Further, Florence also suited patients whose lifestyles conflict with attending GP surgeries. For example, one patient who ‘doesn't get up until the afternoon’ sent in multiple readings in the middle of the night. Elderly patients who rely on others to transport them to the GP surgery were ‘delighted not to have the inconvenience of attending surgery for the blood pressures to be taken’. Carers benefited from this flexibility also; “a 59 year old male who lives with and cares for his 84 year old father…he felt very happy and felt that someone is looking after him...without him coming to the surgery…he hadn't been into the surgery [for over six months] and rarely comes in due to caring full time for his father.”

Florence provided reassurance for patients with uncertain diagnoses of hypertension

Although patients without confirmed hypertension did not meet our ‘specific’ inclusion criteria for this project, this was a service evaluation and these patients were recruited for clinically appropriate reasons and gained significant benefit from being involved. For example, 25 patients with high clinic systolic BP readings at recruitment used Florence and discovered they had normal home readings, without making any changes to their medication. These patients could be reassured and discharged from the system. This reassurance was welcomed by some of the patients who reported that “no treatment needed—reassuring…long term monitoring gives a better picture’, ‘reassuring to monitor in home environment’ and ‘reassured no problem.” Such use of Florence represents an extension to the current National Institute for Health and Clinical Excellence recommendations for 24 h ambulatory or home monitoring of BP to determine a diagnosis of hypertension.8

Reinforces care and advice from primary healthcare team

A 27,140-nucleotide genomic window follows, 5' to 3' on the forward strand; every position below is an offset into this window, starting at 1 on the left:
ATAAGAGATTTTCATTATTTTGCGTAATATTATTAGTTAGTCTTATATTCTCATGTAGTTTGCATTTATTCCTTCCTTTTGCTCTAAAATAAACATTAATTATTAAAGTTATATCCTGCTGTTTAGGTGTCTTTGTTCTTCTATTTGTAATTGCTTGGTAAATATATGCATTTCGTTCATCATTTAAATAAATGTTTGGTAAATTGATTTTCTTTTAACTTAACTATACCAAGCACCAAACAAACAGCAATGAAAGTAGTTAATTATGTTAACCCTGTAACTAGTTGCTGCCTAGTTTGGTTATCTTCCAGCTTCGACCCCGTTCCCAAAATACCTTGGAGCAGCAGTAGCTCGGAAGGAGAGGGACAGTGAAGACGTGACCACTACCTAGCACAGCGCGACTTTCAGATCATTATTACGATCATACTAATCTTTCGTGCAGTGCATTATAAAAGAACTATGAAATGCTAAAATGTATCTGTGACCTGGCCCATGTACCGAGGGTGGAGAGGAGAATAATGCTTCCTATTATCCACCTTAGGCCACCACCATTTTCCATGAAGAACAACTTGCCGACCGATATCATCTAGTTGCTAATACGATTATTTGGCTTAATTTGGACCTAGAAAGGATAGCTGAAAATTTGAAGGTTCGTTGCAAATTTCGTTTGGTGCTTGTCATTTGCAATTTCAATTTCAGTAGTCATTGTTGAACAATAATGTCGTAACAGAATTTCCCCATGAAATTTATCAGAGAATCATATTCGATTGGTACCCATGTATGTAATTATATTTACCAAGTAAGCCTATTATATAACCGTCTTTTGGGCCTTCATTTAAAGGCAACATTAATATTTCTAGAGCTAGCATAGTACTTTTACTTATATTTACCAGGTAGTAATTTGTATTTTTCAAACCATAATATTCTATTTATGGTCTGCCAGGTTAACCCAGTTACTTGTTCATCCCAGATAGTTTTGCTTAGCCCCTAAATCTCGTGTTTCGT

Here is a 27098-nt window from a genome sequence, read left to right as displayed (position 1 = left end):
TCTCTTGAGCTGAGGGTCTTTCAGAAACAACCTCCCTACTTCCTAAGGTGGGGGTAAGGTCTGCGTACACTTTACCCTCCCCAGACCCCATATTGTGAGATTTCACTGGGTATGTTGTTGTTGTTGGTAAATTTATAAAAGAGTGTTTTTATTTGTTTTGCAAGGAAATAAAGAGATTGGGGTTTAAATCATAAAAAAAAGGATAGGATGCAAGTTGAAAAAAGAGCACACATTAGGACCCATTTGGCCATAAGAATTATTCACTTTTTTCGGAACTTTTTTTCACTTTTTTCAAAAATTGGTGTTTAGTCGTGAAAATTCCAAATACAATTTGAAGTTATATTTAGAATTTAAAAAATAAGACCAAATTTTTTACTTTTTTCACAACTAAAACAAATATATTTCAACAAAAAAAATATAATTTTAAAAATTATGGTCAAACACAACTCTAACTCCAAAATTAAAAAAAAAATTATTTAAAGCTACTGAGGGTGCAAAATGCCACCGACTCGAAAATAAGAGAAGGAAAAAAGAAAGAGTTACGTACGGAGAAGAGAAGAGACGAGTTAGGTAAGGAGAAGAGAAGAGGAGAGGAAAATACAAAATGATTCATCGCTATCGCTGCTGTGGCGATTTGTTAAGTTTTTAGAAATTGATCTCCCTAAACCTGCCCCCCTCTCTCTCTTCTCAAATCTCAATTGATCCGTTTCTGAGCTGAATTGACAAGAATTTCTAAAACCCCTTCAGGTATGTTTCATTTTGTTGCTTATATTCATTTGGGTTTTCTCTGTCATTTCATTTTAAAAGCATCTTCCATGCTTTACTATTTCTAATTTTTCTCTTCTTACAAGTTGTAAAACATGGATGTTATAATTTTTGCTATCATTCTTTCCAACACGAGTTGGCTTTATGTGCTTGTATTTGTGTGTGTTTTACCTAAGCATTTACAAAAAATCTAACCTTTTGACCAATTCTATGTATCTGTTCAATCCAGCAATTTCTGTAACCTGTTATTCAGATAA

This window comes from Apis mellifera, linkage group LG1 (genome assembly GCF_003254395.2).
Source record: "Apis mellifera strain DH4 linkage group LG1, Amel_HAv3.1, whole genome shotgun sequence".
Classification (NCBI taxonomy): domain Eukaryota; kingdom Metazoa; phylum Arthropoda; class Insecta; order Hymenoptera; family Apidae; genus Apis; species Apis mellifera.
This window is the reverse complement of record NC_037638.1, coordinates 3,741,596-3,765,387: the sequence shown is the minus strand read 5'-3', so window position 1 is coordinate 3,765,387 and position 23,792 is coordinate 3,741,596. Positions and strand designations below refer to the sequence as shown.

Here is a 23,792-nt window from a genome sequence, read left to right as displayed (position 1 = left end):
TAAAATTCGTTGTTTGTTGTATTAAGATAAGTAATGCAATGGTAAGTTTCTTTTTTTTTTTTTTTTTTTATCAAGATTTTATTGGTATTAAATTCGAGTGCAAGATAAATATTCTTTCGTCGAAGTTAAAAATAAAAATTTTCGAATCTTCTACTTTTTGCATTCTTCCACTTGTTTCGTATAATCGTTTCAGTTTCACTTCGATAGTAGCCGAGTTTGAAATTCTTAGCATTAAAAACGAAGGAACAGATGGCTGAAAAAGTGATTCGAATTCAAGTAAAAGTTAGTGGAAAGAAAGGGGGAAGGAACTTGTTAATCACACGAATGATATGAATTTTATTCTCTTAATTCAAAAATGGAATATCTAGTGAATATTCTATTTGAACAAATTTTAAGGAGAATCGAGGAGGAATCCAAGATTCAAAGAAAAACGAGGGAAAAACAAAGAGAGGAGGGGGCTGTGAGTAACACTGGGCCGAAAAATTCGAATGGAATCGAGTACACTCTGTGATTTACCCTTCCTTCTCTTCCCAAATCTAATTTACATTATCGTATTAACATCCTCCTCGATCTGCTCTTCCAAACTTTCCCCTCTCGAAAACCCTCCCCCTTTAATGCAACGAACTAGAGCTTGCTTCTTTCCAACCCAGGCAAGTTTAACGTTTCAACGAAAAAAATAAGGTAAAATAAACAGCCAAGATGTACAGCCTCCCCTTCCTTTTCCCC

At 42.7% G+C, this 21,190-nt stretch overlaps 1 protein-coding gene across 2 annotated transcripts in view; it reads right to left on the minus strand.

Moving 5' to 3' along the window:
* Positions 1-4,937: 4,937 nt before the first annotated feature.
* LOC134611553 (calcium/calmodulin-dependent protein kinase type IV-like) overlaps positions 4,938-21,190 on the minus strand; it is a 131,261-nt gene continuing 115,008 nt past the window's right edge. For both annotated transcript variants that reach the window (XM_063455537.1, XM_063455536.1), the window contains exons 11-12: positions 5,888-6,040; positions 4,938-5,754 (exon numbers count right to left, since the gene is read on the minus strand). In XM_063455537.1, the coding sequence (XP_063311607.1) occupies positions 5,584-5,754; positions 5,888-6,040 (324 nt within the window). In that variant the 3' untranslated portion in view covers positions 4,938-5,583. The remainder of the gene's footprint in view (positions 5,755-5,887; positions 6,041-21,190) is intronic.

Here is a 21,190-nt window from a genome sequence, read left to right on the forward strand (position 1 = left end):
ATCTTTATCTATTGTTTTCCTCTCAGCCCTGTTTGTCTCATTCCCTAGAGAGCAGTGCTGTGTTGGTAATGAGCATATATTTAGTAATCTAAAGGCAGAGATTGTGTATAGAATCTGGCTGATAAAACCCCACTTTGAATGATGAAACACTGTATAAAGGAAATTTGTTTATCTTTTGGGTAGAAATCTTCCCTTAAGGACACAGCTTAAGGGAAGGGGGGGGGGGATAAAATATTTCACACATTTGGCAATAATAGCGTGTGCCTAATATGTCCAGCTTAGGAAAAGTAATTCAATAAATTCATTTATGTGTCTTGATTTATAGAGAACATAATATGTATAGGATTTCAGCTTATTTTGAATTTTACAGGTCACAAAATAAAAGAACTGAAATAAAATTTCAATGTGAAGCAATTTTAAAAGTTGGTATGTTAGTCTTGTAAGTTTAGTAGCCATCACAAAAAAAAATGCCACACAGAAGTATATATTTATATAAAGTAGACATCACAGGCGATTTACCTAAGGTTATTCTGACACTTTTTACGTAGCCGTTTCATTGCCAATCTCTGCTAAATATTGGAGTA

Florence was noted to reinforce health messages from the primary healthcare team and led to control of hypertension among patients who had previously been difficult to manage. Someone in the discussion group fed back “my partner was struggling with his blood pressure, and telehealth has made a world of difference.”7 Patients specifically commented on liking ‘to see BP reading and be aware that it is normal’. Another discussion group member commented that telehealth ‘helped me to learn to live with the disease and become more involved in monitoring my own health’.7 The enhanced involvement and knowledge about BP readings and the significance of the result obtained, promoted by the training and accompanying literature for the programme, led to a new attitude of compliance with management of their hypertension among certain patients. For example, one patient who had previously stopped his own medication had been strongly counselled about the dangers of his uncontrolled BP continued to have significant hypertension. He joined the Florence system and gained better control of his BP, practice staff reported that ‘he could take his BP at home, where the readings would be done in a less stressful situation…the process has helped his understanding of his does seem to be a combination of the nurse's firm advice, and Florence's routine readings that have combined to stabilise his condition’. A similar situation was noted in another patient ‘the system has highlighted just how high her BP actually is’. The intensive nature of Florence made one patient feel ‘he had a strong support from his GP and that it was a really worthwhile illustration of the quality of NHS service’.